Today, Inside Higher Ed ran an article about the importance of transparency in skills training and continuing education. The question this article raises is an important one, which is how to measure the efficacy of skills-based training programs.
To put this in context, it helps to understand the problem we’re solving. Today’s workforce is in the midst of an enormous transformation. There is no corner of the economy that is untouched by technology. That’s a good thing, in that it creates new professional opportunities, but it’s also causing real skilled labor shortages. At this moment, there are more than 553,000 open computing jobs nationwide, but only 49,000 computer science students graduating each year. By 2020, there will be 1.4 million more software development jobs than applicants who will fill them. At the same time, working adults are anxious to acquire the digital skills to catch up, keep up, and get ahead in a fast-changing economy.
Trilogy is a Workforce Accelerator
Our mission is to help professionals develop the skills they need to thrive in the digital economy. Through our 34 university partnerships, we offer adult learners the opportunity to re-skill and reposition their career trajectories with intensive training. As I’ve previously written, universities have a long tradition of innovation in learning. From the university brand, to the alumni network, to the culture of rigor and assessment, a university affiliation brings powerful gains for a student. For this reason, we believe that universities are the best destination for lifelong learning.
With the academic oversight of our university partners, we work tirelessly to make sure each and every student gets the best learning experience possible from our programs. Efficacy is impossible without quality.
Here’s How We Power a High-Quality Educational Experience Across Hundreds of Classes:
Trilogy has developed a proprietary approach that allows us to calibrate each training program to market demand. Each lesson is specifically built to provide our students with the knowledge, skills, and abilities to be competitive in their local market.
We’ve designed our own learning platform and quality analytics systems to create a consistent educational experience across hundreds of classes. Students attending class at each of our university partners can expect a tremendous level of quality, attention, and support. Since we first began, we collected over 120,000 feedback forms and made over 7,000 curriculum enhancements based on student and instructor insight.
Trilogy employs over 500 instructors and TAs chosen for their ability to connect, motivate, and support students. In the last year alone, we screened over 30,000 candidates and hired just 2.5% to be brought on as Instructors and TAs.
In addition to classroom instruction, each Trilogy program includes career-planning services, portfolio reviews, employer events like tech talks and project demo days. We’ve built relationships with more than 1,500 hiring partners including IBM, GE, and Bank of America, and we’ve run more than 250 career events across the country.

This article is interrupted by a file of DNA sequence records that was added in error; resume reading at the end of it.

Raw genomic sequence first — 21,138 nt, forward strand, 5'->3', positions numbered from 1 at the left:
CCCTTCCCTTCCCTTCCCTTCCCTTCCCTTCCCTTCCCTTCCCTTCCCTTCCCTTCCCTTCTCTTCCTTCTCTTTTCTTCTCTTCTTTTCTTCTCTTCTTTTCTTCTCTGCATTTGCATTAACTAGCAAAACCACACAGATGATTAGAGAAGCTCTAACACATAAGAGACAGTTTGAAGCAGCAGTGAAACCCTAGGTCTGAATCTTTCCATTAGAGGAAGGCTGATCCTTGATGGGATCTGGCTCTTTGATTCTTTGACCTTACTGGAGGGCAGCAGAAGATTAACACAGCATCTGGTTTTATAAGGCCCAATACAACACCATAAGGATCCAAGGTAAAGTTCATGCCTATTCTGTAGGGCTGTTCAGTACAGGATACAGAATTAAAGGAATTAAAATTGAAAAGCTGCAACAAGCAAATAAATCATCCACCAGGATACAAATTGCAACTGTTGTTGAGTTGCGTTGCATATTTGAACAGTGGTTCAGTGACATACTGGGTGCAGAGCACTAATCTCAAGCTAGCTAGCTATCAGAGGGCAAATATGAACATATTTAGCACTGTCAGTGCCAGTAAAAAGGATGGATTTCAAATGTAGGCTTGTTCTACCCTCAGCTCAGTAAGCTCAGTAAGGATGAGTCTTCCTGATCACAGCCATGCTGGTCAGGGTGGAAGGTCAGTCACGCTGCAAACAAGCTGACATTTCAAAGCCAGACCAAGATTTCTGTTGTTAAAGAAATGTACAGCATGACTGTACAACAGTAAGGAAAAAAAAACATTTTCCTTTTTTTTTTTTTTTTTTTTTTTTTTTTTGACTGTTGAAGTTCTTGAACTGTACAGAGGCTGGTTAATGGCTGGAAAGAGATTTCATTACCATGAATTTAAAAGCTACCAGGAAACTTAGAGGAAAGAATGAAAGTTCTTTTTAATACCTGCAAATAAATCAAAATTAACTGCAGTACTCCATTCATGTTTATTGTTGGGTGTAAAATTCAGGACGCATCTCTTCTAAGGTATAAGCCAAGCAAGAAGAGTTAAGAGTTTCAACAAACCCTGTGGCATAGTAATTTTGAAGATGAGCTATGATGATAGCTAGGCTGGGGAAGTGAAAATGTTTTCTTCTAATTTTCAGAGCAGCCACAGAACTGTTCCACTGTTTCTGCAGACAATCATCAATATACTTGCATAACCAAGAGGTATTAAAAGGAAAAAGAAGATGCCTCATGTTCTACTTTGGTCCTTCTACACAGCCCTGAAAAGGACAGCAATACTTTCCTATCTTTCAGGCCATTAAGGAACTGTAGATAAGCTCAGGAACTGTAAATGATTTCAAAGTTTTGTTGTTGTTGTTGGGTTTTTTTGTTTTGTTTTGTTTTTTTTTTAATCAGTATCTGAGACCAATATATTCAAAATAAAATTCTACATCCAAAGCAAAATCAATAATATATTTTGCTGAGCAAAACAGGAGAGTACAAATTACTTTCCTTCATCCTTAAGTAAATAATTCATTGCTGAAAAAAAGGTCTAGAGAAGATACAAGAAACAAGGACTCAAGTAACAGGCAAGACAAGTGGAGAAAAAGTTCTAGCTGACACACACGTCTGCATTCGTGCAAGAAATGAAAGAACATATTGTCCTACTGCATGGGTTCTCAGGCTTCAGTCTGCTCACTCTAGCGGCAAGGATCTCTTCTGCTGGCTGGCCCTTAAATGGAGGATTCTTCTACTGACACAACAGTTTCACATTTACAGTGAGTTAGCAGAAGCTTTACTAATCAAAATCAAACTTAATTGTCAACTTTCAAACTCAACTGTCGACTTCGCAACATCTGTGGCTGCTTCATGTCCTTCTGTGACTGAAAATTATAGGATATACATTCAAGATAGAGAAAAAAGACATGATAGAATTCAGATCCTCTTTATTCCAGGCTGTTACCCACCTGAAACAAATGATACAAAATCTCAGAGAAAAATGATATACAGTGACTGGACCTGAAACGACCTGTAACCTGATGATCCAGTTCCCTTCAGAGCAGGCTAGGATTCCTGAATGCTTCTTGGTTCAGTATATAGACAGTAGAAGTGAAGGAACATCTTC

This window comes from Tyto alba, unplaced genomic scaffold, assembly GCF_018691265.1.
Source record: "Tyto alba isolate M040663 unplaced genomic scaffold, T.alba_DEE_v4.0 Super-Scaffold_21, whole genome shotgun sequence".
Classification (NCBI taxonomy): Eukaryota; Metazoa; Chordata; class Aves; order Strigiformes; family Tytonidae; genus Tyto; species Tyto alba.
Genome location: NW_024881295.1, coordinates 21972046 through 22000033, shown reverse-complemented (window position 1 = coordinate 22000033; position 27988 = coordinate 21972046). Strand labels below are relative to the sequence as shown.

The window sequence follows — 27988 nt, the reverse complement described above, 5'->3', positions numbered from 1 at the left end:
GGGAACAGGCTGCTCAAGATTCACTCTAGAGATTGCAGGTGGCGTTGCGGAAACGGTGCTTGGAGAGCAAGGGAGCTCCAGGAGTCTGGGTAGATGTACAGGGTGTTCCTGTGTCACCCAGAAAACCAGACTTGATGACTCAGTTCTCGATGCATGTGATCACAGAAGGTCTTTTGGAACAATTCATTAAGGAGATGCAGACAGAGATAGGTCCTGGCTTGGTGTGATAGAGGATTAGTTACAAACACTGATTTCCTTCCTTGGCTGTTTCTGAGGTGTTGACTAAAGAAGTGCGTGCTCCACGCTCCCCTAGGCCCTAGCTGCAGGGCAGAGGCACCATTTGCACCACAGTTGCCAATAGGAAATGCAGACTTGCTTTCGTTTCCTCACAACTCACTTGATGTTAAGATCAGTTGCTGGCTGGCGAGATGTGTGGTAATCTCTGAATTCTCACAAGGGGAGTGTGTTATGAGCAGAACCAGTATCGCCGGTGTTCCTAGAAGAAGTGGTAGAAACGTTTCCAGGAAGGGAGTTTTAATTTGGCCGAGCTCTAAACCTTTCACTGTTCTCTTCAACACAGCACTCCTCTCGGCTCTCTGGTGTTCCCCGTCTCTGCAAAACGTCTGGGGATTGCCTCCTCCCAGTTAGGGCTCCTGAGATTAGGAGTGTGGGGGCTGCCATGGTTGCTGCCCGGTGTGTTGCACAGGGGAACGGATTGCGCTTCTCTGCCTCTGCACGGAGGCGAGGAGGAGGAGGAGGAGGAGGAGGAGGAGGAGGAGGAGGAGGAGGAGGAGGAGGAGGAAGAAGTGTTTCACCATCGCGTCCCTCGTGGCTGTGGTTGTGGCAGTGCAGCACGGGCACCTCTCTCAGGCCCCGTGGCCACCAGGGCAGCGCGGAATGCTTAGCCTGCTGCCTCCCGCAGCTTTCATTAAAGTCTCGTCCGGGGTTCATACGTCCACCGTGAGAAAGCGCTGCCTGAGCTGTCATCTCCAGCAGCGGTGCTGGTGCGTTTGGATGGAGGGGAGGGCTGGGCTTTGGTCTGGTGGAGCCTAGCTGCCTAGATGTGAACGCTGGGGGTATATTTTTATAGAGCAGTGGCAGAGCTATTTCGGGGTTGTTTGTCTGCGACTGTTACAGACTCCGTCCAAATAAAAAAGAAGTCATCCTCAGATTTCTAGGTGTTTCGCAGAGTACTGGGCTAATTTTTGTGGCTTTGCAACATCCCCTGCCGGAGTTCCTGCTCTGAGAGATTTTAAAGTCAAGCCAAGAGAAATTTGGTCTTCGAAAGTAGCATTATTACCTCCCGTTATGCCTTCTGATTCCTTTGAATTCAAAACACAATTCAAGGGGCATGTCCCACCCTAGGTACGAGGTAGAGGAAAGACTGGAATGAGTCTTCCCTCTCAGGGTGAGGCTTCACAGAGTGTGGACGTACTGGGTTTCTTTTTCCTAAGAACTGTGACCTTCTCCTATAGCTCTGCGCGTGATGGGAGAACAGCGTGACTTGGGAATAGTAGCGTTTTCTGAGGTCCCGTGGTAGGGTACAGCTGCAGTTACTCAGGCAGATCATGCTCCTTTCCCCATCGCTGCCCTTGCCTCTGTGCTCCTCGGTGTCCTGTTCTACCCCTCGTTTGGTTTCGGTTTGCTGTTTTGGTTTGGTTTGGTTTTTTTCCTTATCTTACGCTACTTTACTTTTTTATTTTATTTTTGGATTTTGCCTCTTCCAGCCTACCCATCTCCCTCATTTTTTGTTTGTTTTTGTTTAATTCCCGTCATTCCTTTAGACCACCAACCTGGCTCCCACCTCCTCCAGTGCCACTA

Every program has complete university oversight and meets standards of academic rigor and results, from the curriculum to the instructors. Trilogy meets with its university partners bi-weekly to work together to optimize programs, refine the curricula, and more.
What We’ve Accomplished
We’ve served over 10,000 students in the last two years. Students come to our university programs from all walks of life and from all stages of their career. The vast majority of students are working professionals, who are continuing to support themselves while also investing in their professional development. Some come to our partners’ programs to get to the next level in their career. Some want to start a new business, and some want to find a new job. We take seriously the investment each student makes in being a part of our programs, and are proud of the successes and the work we are doing. Each day, we hear from students who describe their learning experiences with us as “life-changing,” “a blast,” and “the best decision” of their lives.
To get to these outcomes, we invest time to make sure our students know exactly what to expect when they walk onto a university partner’s campus. We want them to know that yes, a life-changing career path is possible, but it will take work. And for this reason we make clear to each student the demands of our programs. We tell students early and often about the hundreds of hours of work, the long nights, the missed weekends, and the months of challenge and frustration they are in for.
Which brings us to the question of the measurability of outcomes. We measure countless student outcomes, including how students are performing in classwork, group projects, and assessments. We measure how confidently they are absorbing the curriculum and whether they require additional help through tutoring or support services. We measure the opportunities and needs of the employer community at any given time through countless interactions. And we measure whether students are achieving their diverse and varied goals.
We share this data with our university partners, and we also learn from the data to the extent that there are areas we can improve. We do not, however, use outcomes data to market to prospective students or to boast about our success to the industry at large. As we’ve seen in the past, in the bootcamp space, using outcome data as a marketing tool is a slippery slope. It overshadows the reality that aspiring students have to prepare for: there are no shortcuts to transforming your career. Real career transformation takes hard work and long effort.
Do we have results we’re proud of? We do. But our goal is to shift the industry conversation away from the near-term win to a long-term conversation. Our work ahead is about transforming the workforce.